Imagine you’re in charge of wastewater collection system maintenance when suddenly a recent storm overflows the sewer system. When combined sewers connect to wastewater treatment plants, they can become overburdened during combined sewer overflows or CSO events. Aging infrastructure corrodes piping, resulting in blockages and leaks. This results in inefficient treatment or untreated sewage bypass discharged into rivers, streams or other waterways. These situations pose a threat to water quality, aquatic life, human health, and properties; it contributes to the biological, chemical and aesthetic pollution of the waterway.
Learn the importance of regularly maintaining a crucial part of the wastewater collection system, reduce the volume and frequency of untreated sewage discharges, and help you plan for future issues and emergency responses.
Common Problems Found with Poor Wastewater Collection System Maintenance
When the integral components of a collection system break down, it’s likely due to poor or irregular maintenance, or aging infrastructure. Just as your home needs regular maintenance to prevent problems that result in minor issues to health hazards, so does the wastewater collection system. When sewer systems age and deteriorate, risks of blockages and complete collapses become a major risk to sewer systems, therefore the environment.
It’s essential to clean and inspect collection systems and replace old equipment. Corroded pipes stop proper water flow, resulting in backups, commonly called sanitary sewer overflows, (SSO’s) illegal under the Clean Water Act. When untreated sewage releases into the environment, health hazards increase, including deadly disease outbreaks. In the U.S., sewage collection system infrastructure dates back between 30 and 100 years, which increases the risk of malfunctions, blockages, cracks, and leaks. It can also damage private and public property and impact local and state economies. Not only is regular maintenance vital, but how and when you maintain a sewer collection system makes all the difference in its effectiveness.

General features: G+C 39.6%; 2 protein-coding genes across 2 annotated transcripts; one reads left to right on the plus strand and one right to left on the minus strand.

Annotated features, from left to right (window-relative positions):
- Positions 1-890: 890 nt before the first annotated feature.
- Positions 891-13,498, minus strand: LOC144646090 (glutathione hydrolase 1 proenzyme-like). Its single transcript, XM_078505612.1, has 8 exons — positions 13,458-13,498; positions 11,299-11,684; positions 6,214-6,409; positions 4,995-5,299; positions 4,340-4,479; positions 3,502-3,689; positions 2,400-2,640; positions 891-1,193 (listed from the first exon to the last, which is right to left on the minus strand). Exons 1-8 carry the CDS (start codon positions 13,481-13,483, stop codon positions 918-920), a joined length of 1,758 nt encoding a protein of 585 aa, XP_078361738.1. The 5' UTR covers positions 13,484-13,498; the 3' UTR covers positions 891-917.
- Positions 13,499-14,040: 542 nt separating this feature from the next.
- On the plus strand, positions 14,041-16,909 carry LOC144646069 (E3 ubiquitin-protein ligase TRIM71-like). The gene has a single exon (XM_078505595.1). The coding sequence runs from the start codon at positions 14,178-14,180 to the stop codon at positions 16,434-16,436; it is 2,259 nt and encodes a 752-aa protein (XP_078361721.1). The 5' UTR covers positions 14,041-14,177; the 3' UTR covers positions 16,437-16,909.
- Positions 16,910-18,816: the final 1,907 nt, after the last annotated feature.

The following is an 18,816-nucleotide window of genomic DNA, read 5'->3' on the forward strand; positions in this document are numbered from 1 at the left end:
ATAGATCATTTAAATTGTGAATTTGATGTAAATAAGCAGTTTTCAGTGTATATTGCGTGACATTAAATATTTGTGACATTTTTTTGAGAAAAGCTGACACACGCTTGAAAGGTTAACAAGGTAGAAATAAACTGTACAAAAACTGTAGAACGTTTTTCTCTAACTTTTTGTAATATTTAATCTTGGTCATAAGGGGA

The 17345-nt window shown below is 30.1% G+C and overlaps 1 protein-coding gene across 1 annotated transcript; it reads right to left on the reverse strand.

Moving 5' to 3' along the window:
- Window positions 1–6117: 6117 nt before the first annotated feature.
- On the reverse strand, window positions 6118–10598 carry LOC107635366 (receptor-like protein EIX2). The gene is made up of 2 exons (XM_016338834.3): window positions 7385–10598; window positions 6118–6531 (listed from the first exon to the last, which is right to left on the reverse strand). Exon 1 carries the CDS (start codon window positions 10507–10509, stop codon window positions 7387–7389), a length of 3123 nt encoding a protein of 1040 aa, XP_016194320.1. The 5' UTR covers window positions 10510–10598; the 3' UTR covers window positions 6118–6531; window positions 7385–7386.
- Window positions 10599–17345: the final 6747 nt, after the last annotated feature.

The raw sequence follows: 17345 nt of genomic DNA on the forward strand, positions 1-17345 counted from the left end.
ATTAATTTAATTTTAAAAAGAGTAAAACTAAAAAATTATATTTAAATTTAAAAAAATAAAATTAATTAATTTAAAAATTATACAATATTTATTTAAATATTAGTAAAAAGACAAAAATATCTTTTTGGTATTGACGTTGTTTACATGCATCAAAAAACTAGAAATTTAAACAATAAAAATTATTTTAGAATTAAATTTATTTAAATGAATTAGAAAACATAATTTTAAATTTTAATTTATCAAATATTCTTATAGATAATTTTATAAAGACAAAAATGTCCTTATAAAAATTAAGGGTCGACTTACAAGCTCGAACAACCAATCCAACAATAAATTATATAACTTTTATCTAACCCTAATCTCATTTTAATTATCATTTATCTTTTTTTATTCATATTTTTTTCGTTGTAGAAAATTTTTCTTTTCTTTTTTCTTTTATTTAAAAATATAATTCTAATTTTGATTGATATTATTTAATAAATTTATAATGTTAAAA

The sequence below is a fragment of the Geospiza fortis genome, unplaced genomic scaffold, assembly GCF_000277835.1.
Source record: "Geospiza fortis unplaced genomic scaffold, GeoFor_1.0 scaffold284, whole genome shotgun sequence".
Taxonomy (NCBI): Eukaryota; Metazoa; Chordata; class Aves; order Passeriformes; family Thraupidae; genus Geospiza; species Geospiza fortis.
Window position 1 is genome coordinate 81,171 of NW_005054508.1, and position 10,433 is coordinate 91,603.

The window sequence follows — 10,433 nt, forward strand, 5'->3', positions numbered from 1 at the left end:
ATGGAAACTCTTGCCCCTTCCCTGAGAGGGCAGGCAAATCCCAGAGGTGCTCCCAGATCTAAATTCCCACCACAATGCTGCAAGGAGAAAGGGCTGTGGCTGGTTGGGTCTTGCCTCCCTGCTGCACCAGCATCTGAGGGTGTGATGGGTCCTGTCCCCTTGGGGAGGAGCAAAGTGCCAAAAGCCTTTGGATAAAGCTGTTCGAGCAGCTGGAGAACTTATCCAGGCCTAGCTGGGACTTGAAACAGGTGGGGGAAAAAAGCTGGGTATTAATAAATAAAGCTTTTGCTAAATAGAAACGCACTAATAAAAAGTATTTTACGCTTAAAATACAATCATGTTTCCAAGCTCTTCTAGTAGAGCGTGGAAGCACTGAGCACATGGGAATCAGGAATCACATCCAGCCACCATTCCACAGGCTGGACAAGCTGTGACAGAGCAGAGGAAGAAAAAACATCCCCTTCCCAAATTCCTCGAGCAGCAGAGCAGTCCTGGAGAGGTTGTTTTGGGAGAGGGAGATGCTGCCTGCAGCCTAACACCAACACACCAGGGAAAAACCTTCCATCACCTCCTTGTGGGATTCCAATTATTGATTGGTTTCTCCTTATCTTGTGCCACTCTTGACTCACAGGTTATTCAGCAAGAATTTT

The Best Ways to Inspect Sewer Collection Systems
Although you should perform regular wastewater collection system maintenance, it’s important to know the best ways to inspect sewers. According to the EPA, these include:
- Cameras (in typically large sewers)
- Visual inspection (surface and internal)
- Lamping inspection (for pipes less than 20 years old or in low-priority pipes)
- Closed-circuit television (CCTV) (most frequently used)
Sunken areas in the ground-cover above a sewer line and ponding water areas need special attention by operators. They also need to check the physical conditions of stream crossings, manhole frames, and covers or any exposed brickwork. To ensure proper function and keep sewer systems in optimal condition, you need a consistent cleaning schedule.
The Right Time and Methods for Wastewater Collection System Maintenance
The optimal time for scheduling maintenance typically goes in conjunction with low flow conditions, which means between midnight and 5 AM, when you can temporarily plug sewer lines and reduce the flow, or when flow conditions potentially overtop a camera. It’s important that when cleaning sewer lines, local communities know about the EPA regulations on solid and hazardous waste.
Performing sewer collection system maintenance includes several different forms of technology, (mechanical and hydraulic) such as:
- Bucket machines
- Kites, bags, and poly pigs
- Grease traps and sand/oil interceptors
Whichever applications you use, ensure maintenance occurs in a timely fashion.
ATS Innova Aids in Sewer Collection System Maintenance
Our ATS Innova product line specializes in FOG removal, hydrogen sulfide, sludge, and more that builds up in sewer systems. Our water experts know what to look for and will give you options, so you make the right decision for wastewater treatment. Contact our representatives at 855.215.4600 to schedule a FREE plant walk-through. Our commitment and dedication is improving life…one drop at a time.